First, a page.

Most people have no problem accepting that it’s possible to receive wireless signals with their computers. However, the fact that similar wireless-like communication occurs between human beings often seems mysterious to the same people. Interestingly, it is a proven fact that humans communicate with each other wirelessly all the time.
Sure, words, voice tone and body language (especially facial expressions) communicate much of the information that passes between us. However, our brains and nervous systems are also uniquely designed to communicate in many other ways. And this communication often occurs on an unconscious basis. With this in mind, let me tell you about an interesting article I recently read titled “Motivation is Contagious” (March/April 2013 issue of Psychology Today).
In a study conducted at the University of Rochester, researchers found that putting a highly motivated employee in a room can enhance the performance of other employees in the room. Apparently we are designed by nature to emulate the motivation and emotions of those around us. Of course, the opposite occurs if you place an unmotivated person in the room. They can potentially bring everyone down. Now this part of the article raised a big question in my mind. Who will win the influencing contest? The question is similar to the one raised by the “cat and buttered toast” dilemma.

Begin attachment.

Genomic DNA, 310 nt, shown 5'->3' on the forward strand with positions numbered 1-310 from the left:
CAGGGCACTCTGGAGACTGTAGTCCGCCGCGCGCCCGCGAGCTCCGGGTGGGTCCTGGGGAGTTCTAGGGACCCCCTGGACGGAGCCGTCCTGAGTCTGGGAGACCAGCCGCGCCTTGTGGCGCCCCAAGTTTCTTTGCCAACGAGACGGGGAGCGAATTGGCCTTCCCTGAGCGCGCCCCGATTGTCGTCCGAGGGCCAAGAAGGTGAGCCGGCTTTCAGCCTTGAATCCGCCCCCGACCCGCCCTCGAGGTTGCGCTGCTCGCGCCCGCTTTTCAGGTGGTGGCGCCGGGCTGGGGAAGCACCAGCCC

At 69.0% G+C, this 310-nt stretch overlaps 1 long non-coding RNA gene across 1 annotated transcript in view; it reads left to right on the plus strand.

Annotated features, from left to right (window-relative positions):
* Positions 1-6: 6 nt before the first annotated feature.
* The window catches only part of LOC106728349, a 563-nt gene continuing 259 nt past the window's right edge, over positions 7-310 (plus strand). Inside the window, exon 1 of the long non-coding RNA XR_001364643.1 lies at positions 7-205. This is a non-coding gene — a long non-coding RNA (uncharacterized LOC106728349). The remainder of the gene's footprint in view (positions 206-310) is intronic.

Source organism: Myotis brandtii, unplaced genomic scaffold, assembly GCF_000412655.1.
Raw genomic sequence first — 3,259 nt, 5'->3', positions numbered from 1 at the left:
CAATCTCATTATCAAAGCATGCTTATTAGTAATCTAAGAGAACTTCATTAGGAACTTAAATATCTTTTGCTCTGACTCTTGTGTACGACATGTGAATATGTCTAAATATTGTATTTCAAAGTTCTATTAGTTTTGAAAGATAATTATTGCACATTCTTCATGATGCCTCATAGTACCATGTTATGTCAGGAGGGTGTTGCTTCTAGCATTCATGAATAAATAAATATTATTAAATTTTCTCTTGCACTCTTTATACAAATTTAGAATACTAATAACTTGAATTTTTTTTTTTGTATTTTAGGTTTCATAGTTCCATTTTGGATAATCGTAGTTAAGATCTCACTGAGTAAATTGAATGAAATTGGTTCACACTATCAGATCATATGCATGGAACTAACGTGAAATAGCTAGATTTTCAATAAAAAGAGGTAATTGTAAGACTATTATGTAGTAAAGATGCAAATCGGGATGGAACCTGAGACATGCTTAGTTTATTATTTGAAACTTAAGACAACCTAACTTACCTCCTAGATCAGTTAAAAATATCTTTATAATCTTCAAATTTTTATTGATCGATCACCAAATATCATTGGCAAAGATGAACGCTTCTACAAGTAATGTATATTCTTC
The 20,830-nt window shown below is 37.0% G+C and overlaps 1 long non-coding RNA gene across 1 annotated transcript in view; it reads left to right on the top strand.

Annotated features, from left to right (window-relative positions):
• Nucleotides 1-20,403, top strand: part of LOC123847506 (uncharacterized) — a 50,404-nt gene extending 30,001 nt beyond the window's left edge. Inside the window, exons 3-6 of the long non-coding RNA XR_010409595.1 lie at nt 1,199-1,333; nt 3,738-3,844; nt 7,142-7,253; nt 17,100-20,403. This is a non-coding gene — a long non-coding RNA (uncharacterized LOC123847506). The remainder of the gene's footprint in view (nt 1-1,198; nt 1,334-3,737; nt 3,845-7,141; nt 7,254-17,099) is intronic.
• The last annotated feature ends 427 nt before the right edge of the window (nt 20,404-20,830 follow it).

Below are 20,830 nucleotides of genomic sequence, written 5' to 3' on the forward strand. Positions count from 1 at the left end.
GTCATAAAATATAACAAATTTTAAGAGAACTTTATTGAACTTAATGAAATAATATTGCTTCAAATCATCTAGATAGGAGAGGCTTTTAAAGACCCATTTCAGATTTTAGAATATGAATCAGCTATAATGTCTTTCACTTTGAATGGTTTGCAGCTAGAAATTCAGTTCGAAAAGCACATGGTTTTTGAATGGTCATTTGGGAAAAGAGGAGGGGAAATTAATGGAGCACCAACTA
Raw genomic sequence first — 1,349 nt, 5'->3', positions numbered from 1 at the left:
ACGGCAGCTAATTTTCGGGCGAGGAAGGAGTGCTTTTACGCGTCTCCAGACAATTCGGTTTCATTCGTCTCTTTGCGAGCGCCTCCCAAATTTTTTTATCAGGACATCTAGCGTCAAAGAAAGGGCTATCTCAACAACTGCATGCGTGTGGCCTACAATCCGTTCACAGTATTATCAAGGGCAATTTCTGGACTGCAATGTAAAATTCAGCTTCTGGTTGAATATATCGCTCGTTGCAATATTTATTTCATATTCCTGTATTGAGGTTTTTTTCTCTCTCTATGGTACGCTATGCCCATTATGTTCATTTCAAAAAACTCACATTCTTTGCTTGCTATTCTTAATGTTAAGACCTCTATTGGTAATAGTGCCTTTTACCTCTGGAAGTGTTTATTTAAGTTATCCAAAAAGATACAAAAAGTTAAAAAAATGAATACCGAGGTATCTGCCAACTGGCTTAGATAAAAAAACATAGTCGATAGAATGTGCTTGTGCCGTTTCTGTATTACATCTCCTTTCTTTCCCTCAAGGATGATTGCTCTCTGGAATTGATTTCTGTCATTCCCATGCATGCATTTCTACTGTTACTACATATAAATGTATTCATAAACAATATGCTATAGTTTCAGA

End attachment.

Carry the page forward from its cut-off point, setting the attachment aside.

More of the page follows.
If you drop a cat, even from a short distance above the ground, it will almost always land on its feet. And if you drop a piece of buttered toast, it will almost always land buttered-side down. So, if you strap a piece of buttered toast, buttered side out, to the back of a cat and drop them strapped together, how will the combined cat/toast entity land? Will it land feet first, or butter side down? Before I go any farther, let me assure you that no animals were harmed during the writing of this article. I neither have nor borrowed a cat.
I don’t know the answer to the dropped cat question, but I suspect a highly motivated person will usually regulate a less motivated person. If I wanted to try and create a more motivated workforce, I would go with this assumption.
Here’s another thing about the article I found quite interesting. When motivated and unmotivated employees were paired during the research, it did not matter if they verbally communicated with each other. Even when they avoided verbal communication and worked on completely different tasks, they still influenced each other.
If you take the time to learn about limbic resonance and something called mirror neurons, all this makes a lot of sense. But to me, here is the most usable insight in all of this. According to the article writer (also the researcher), “Hiring a single person whose motivation detracts from company culture can have a dramatic impact because of the way our minds are programmed.”
So, think about that, and buttered toast and cats, and where motivated people are at (sorry grammarians, but I liked the rhyme).
Chris Crouch is CEO of DME Training and Consulting and author of several books on improving productivity. Contact him through www.dmetraining.com.